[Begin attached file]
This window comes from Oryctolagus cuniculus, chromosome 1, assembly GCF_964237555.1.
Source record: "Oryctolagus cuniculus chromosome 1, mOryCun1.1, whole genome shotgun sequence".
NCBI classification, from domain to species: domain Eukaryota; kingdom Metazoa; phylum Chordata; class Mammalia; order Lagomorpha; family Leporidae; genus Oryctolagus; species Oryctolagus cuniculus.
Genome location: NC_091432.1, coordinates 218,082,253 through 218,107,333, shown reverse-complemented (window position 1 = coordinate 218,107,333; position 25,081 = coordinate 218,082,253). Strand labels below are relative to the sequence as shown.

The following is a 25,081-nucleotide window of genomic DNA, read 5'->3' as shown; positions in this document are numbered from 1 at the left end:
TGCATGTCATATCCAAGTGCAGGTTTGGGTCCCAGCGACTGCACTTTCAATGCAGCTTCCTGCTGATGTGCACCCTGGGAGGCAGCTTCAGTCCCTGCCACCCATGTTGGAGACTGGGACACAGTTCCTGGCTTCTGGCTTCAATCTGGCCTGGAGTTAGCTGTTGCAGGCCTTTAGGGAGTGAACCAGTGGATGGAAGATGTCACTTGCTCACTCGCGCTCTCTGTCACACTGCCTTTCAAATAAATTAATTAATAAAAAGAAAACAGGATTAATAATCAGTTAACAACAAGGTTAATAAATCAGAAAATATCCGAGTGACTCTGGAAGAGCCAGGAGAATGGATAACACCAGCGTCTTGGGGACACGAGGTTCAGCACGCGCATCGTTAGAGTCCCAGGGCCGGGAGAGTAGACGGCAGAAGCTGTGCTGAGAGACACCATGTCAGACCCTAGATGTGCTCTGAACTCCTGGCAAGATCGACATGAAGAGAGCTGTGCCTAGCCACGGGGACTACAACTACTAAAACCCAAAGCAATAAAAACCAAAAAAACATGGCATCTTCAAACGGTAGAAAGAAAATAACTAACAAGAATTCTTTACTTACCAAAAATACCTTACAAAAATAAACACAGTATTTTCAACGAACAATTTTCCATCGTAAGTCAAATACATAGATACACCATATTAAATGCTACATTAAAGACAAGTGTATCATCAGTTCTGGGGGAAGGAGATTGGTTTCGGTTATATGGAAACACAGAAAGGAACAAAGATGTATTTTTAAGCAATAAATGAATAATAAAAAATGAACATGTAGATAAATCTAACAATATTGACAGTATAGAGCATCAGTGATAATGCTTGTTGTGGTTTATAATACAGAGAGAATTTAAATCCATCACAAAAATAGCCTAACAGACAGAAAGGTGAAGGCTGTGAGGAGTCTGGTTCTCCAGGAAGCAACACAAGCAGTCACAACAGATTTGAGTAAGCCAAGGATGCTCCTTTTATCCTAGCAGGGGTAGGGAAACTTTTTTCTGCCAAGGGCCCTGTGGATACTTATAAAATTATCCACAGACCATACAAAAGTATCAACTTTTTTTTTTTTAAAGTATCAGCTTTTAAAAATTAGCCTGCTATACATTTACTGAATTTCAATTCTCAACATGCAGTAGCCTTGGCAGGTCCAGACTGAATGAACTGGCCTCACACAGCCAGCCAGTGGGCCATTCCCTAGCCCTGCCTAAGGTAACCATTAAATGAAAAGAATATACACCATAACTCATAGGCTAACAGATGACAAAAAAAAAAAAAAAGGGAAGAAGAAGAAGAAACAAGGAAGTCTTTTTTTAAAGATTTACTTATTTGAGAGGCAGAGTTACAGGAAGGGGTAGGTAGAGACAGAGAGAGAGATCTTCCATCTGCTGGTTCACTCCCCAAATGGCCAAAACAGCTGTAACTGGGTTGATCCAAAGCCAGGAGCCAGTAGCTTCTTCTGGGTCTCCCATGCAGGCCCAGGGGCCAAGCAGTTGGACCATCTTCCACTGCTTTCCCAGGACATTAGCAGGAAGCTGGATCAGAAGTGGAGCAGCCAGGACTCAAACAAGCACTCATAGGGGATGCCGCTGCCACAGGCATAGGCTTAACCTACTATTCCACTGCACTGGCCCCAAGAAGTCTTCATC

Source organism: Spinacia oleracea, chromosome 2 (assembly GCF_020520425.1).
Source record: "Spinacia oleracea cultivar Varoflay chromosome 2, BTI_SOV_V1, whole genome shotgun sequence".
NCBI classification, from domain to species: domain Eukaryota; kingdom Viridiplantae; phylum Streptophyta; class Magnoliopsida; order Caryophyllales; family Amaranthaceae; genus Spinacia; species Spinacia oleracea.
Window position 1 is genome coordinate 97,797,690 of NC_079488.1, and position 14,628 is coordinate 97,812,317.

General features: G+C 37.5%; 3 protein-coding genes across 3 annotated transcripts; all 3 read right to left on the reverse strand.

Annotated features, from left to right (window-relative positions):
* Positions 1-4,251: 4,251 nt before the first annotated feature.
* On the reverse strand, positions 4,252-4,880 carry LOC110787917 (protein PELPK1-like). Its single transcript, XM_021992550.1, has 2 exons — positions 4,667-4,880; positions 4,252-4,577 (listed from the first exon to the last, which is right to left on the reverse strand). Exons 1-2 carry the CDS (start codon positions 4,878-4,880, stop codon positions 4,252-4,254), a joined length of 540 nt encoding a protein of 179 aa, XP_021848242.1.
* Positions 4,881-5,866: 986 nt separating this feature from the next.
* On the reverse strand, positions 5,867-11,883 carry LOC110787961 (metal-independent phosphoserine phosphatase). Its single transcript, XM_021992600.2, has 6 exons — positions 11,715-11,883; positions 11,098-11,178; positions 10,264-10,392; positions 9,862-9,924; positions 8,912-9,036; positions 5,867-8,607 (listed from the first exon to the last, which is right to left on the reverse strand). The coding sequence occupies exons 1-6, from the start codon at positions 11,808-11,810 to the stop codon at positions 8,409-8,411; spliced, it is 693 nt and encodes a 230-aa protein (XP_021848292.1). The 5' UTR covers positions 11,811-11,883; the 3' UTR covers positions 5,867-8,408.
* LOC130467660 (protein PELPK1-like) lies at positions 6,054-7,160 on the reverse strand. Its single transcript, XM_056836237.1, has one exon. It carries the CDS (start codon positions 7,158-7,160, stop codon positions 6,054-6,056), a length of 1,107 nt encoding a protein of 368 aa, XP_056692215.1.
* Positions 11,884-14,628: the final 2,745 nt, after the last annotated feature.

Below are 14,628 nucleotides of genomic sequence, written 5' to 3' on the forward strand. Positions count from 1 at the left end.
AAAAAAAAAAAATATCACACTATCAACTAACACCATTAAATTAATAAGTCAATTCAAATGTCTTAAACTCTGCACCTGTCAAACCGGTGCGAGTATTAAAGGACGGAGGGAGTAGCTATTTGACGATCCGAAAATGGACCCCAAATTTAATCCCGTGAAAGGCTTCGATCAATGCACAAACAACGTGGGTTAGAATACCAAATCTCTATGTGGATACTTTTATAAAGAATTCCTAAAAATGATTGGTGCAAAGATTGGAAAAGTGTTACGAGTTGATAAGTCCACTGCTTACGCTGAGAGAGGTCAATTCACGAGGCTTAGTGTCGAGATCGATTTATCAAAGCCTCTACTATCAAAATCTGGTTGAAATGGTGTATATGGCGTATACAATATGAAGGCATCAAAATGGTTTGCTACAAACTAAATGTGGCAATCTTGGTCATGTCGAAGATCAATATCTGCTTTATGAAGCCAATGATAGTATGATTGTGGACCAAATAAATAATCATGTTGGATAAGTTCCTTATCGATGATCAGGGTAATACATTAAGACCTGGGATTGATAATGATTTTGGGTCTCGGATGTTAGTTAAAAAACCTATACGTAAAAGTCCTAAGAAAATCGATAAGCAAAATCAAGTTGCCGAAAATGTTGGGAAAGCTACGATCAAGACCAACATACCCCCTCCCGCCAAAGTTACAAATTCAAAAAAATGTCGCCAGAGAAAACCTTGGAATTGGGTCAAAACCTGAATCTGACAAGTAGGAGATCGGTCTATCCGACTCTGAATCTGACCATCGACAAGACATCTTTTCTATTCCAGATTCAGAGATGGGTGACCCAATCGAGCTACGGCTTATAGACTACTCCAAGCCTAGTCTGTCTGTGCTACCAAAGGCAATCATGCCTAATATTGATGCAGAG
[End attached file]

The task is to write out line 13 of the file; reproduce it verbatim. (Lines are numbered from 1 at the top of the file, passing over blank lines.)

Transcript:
* Positions 1-4,251: 4,251 nt before the first annotated feature.